Blog . CinemaTalk, May-June 2019
By John Ewing, Cinematheque Director
If you saw Green Book, then you should see the real Dr. Donald Shirley in the 2010 documentary Lost Bohemia on May 5. (Shirley is the classically trained African American pianist who is driven around the American South by Viggo Mortensen’s character in that Oscar-winning film.)
But if you did not see Green Book, you should still see Lost Bohemia. This beautiful and moving film documents the closing of the Carnegie Hall studios during the first decade of this century. The Carnegie Hall studios were unique live-work spaces, located above the famed concert hall, that housed scores of famous artists for over a century—actors (Marlon Brando, James Dean), dancers (Isadora Duncan, Martha Graham), musicians (Enrico Caruso, Leonard Bernstein), writers (Mark Twain, Elizabeth Sargent), and photographers (Bill Cunningham), among others. Starting in 2001, longtime tenants of this artists’ colony (some of whom had lived there for decades) were systematically evicted and their studio apartments destroyed—converted into offices and rehearsal spaces. Fortunately, Lost Bohemia director Josef Astor, a photographer who had lived in the building for 20 years, captured his colorful neighbors and their eccentric abodes on video before they were gone. Donald Shirley was among them, so his overstuffed apartment, bursting with bric-a-brac, is seen in Lost Bohemia (and re-created in Green Book).
Beyond recording the real Donald Shirley (perhaps the only film to do so; Mahershala Ali viewed it to get a handle on his character), Astor’s film is an invaluable record of a now-vanished world. As such, it is a noble use of the film medium. It gives me great pleasure to say this because I have known Josef Astor for years. In fact, he is my oldest friend with whom I am still in touch.
Josef (then Joe Greenberger) and I grew up on Dennison Place in Canton, Ohio, back in the 1950s. He lived across the street from me, two houses down, and we played together most days and attended the same private kindergarten. After one year together at Edgefield Elementary School, my family moved to the ‘burbs. So Joe and I didn’t become classmates again until junior high and high school. We both graduated in the Glenwood Class of 1969. (Our 50th reunion is later this year)
Joe was the most talented artist in our class. He designed the yearbook and went to Syracuse University after graduation. Then he moved to New York, turned up as a fashion model in some mail order catalog I received one year, and launched his career as a professional photographer. (His photos have been published in Vanity Fair, GQ, and The New Yorker, among others.) Though we would see each other at reunions every five or ten years, we didn’t really stay in touch. We reconnected when I got wind of his Lost Bohemia movie and brought him back to Ohio for the first of the three separate engagements of the film that I presented at the Cleveland Museum of Art in 2011 and 2012. (The audience loved the movie.)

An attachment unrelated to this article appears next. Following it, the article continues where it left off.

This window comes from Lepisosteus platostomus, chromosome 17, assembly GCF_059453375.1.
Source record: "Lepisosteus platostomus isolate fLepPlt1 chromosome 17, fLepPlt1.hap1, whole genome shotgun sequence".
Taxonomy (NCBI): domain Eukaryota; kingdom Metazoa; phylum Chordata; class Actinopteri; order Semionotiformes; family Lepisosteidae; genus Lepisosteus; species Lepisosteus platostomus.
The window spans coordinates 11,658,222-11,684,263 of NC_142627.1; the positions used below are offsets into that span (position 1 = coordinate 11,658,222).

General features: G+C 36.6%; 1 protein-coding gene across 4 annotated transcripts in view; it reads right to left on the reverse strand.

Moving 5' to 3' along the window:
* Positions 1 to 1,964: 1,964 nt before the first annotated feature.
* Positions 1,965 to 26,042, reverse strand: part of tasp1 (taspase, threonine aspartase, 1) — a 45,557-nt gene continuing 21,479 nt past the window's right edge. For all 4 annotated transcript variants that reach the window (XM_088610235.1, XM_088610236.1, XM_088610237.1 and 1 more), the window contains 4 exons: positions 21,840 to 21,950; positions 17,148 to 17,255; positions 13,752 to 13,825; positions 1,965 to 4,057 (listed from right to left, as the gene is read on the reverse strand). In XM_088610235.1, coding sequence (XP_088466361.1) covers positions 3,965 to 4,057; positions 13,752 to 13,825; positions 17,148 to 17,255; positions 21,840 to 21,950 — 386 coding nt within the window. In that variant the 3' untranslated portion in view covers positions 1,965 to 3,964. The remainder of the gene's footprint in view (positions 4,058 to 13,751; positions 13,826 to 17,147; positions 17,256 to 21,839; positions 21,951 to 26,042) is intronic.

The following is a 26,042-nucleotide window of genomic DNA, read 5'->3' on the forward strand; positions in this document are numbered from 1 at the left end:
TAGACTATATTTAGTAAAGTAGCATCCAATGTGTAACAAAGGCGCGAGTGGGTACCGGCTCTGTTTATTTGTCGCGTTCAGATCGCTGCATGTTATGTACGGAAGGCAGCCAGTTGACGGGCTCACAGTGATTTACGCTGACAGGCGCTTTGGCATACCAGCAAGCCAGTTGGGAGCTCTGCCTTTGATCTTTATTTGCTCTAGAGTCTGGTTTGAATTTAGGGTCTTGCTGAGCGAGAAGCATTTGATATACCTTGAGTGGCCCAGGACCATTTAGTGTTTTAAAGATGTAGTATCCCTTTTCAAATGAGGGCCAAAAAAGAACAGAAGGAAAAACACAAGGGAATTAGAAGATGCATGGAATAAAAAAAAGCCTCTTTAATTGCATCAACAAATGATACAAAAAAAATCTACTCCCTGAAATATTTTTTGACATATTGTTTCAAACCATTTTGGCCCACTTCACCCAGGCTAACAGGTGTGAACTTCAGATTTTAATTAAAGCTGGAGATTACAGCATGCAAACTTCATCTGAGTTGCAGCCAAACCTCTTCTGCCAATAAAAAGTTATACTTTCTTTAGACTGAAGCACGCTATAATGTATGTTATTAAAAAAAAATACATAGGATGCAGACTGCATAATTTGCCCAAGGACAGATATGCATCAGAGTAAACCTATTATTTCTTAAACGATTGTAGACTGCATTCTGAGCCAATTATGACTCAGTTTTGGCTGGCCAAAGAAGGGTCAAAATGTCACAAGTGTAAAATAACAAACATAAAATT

As far as I can determine, I have never shown Lost Bohemia at the Cinematheque. I was reminded of Joe’s film when I saw Green Book, remembering that Shirley was a prominent presence in it. So I booked the movie for one more showing at the art museum on a Tuesday afternoon in March. Once again, it was well attended and well received. I decided to give it another screening, this time on a weekend at the Cinematheque, a little later. Hence, our May 5 matinee.
Joe tells me that a lot of footage of Donald Shirley was left on the cutting room floor. Given the success of Green Book, he’s assembling a second film, on Shirley alone, from those outtakes. We may show a trailer for this upcoming movie before Lost Bohemia.
Genevieve Schwartz is the new Assistant Director of the Cinematheque. She started working full-time in that capacity on February 18. Genevieve had been a part-time Cinematheque ticket seller since 2009 and a volunteer ticket taker for two years before that! (I’d say she’s paid her dues.) So she’s a familiar face, and many of you already know her.
Genevieve’s previous full-time position was with Heights Arts in Cleveland Heights. She’s also a professional jewelry designer, having graduated from Kent State with a BFA in Metals and Jewelry. I’m pleased and proud to have her as the Cinematheque’s second-in-command.